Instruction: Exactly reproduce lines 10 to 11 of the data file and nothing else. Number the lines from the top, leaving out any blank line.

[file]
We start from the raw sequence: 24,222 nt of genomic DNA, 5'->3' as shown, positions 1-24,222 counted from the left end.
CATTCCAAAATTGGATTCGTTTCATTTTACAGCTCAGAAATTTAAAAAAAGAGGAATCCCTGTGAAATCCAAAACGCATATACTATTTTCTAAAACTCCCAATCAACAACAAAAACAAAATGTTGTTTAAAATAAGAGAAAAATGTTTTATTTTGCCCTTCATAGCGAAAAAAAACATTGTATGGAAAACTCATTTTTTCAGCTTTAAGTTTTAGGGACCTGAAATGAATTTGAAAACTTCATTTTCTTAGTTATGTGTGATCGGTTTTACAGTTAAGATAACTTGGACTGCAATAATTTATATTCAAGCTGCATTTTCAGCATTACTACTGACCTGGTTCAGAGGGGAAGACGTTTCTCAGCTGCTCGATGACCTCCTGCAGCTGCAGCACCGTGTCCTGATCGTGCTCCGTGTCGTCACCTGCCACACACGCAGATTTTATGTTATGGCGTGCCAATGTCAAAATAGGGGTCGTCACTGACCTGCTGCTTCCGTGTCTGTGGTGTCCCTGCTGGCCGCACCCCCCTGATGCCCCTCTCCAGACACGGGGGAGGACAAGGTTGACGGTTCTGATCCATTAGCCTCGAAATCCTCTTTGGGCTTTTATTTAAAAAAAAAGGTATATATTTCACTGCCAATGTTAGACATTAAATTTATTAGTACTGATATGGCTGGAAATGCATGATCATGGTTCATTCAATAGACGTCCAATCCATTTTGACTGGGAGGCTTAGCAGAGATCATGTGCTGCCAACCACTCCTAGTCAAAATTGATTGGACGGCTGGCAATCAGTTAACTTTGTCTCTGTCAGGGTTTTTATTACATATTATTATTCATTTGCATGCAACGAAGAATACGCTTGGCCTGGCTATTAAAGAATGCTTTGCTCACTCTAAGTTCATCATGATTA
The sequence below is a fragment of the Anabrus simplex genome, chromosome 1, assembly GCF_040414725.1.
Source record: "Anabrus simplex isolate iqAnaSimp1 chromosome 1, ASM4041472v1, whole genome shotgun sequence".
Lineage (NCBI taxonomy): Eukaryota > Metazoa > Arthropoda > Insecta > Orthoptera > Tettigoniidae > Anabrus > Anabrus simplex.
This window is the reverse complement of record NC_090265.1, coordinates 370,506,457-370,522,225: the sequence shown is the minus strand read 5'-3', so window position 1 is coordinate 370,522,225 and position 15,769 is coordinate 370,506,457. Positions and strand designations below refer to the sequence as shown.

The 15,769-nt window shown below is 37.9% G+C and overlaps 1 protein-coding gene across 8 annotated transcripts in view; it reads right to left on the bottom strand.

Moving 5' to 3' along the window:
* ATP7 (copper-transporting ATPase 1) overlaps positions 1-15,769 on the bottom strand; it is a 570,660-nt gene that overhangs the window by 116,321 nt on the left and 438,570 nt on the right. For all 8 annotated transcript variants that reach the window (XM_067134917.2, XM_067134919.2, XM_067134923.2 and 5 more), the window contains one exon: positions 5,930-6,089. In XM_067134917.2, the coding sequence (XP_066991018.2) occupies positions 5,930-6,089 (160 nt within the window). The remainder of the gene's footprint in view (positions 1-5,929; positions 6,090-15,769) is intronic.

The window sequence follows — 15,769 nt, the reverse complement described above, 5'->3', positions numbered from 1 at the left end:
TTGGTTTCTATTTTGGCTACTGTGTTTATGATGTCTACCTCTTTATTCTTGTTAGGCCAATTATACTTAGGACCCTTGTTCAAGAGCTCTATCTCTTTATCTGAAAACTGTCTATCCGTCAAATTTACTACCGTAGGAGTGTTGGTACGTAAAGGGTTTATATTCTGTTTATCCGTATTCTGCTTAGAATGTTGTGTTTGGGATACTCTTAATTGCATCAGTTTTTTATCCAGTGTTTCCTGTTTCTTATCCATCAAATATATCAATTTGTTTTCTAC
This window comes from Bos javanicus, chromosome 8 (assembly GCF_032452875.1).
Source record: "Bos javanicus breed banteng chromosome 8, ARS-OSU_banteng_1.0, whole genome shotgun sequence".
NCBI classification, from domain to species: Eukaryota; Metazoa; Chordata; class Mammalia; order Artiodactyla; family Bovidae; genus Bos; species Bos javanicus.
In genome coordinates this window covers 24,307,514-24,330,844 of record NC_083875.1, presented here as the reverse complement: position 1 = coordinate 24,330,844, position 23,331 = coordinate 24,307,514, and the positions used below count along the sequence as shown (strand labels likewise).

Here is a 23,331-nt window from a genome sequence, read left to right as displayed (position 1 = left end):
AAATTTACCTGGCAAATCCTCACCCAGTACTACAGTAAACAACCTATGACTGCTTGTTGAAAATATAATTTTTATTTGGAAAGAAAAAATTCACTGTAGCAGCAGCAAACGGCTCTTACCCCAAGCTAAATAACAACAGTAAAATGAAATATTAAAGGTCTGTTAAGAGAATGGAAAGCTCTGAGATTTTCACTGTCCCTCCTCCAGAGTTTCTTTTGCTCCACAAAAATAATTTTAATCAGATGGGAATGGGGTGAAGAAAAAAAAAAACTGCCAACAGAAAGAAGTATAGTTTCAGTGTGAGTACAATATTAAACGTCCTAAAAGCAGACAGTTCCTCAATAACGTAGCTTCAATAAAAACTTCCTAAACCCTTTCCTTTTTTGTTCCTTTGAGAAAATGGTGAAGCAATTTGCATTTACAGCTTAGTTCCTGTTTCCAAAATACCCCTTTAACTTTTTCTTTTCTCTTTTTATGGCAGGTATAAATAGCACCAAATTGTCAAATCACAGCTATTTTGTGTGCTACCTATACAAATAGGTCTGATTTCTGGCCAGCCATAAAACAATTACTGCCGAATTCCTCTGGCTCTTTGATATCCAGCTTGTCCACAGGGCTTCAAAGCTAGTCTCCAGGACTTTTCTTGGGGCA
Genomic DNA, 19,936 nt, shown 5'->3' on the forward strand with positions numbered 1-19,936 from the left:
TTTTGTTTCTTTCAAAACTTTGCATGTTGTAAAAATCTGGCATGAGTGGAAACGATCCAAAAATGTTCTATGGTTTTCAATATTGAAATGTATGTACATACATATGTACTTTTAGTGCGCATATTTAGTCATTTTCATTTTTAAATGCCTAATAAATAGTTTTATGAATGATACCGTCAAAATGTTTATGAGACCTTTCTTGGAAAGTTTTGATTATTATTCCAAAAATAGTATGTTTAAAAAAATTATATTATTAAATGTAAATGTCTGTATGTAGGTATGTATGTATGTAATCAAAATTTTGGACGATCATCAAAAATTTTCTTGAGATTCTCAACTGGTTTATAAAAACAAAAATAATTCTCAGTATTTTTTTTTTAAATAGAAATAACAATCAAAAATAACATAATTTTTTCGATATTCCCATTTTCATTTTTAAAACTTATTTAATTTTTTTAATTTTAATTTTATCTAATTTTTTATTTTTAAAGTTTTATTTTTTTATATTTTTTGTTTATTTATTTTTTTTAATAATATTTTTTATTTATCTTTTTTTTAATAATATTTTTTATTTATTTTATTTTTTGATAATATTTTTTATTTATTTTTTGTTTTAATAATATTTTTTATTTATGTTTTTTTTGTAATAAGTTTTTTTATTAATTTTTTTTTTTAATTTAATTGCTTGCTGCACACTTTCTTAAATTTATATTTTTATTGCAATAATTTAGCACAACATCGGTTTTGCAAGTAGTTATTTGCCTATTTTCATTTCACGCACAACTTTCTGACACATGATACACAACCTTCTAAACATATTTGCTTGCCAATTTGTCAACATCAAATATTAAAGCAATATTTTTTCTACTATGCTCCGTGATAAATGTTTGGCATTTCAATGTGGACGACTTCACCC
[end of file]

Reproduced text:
The window sequence follows — 15,769 nt, the reverse complement described above, 5'->3', positions numbered from 1 at the left end:
TTGGTTTCTATTTTGGCTACTGTGTTTATGATGTCTACCTCTTTATTCTTGTTAGGCCAATTATACTTAGGACCCTTGTTCAAGAGCTCTATCTCTTTATCTGAAAACTGTCTATCCGTCAAATTTACTACCGTAGGAGTGTTGGTACGTAAAGGGTTTATATTCTGTTTATCCGTATTCTGCTTAGAATGTTGTGTTTGGGATACTCTTAATTGCATCAGTTTTTTATCCAGTGTTTCCTGTTTCTTATCCATCAAATATATCAATTTGTTTTCTAC